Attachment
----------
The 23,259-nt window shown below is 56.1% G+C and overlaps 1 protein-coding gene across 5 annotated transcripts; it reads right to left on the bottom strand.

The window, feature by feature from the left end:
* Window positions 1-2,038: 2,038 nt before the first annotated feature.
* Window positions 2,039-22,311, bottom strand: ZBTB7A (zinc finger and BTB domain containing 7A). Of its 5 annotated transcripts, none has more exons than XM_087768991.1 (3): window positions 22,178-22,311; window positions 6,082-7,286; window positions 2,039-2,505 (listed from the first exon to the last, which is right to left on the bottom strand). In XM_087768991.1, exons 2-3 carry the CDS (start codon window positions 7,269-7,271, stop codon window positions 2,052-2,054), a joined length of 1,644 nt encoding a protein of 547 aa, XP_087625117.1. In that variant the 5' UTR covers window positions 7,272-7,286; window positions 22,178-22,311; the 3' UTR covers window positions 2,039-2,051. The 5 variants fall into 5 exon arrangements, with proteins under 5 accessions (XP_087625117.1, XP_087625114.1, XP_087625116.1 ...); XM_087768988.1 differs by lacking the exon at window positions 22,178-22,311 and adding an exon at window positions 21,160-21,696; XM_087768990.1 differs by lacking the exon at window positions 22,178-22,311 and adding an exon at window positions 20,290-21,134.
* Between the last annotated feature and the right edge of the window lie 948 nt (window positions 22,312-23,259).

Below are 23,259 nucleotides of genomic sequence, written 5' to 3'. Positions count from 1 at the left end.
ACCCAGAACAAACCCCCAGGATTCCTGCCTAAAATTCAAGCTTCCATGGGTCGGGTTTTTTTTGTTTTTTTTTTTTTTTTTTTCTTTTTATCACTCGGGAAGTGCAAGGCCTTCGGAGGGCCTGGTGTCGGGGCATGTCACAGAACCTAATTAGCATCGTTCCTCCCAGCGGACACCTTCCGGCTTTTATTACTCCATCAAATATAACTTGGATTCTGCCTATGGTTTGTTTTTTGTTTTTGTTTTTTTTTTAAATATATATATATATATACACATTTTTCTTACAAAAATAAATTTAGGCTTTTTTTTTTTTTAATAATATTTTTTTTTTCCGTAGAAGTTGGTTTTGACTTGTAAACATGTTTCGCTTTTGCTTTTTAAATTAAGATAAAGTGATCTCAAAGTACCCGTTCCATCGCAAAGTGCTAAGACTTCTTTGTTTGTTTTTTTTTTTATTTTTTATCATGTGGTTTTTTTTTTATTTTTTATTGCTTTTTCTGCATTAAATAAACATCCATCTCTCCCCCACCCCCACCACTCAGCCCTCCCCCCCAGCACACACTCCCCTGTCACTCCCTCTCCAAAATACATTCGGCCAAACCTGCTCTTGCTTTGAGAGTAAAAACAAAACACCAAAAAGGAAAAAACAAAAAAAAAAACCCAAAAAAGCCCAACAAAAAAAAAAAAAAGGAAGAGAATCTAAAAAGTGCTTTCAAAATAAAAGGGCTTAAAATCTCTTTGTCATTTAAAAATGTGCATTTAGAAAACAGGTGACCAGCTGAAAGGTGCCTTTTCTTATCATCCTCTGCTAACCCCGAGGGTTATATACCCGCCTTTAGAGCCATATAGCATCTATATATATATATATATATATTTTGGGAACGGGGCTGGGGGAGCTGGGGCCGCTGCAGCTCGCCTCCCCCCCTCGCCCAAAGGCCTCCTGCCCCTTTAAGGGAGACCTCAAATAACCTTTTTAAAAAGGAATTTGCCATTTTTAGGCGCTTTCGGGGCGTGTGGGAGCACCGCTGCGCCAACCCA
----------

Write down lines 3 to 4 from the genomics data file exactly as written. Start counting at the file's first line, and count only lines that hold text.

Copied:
* Window positions 1-2,038: 2,038 nt before the first annotated feature.
* Window positions 2,039-22,311, bottom strand: ZBTB7A (zinc finger and BTB domain containing 7A). Of its 5 annotated transcripts, none has more exons than XM_087768991.1 (3): window positions 22,178-22,311; window positions 6,082-7,286; window positions 2,039-2,505 (listed from the first exon to the last, which is right to left on the bottom strand). In XM_087768991.1, exons 2-3 carry the CDS (start codon window positions 7,269-7,271, stop codon window positions 2,052-2,054), a joined length of 1,644 nt encoding a protein of 547 aa, XP_087625117.1. In that variant the 5' UTR covers window positions 7,272-7,286; window positions 22,178-22,311; the 3' UTR covers window positions 2,039-2,051. The 5 variants fall into 5 exon arrangements, with proteins under 5 accessions (XP_087625117.1, XP_087625114.1, XP_087625116.1 ...); XM_087768988.1 differs by lacking the exon at window positions 22,178-22,311 and adding an exon at window positions 21,160-21,696; XM_087768990.1 differs by lacking the exon at window positions 22,178-22,311 and adding an exon at window positions 20,290-21,134.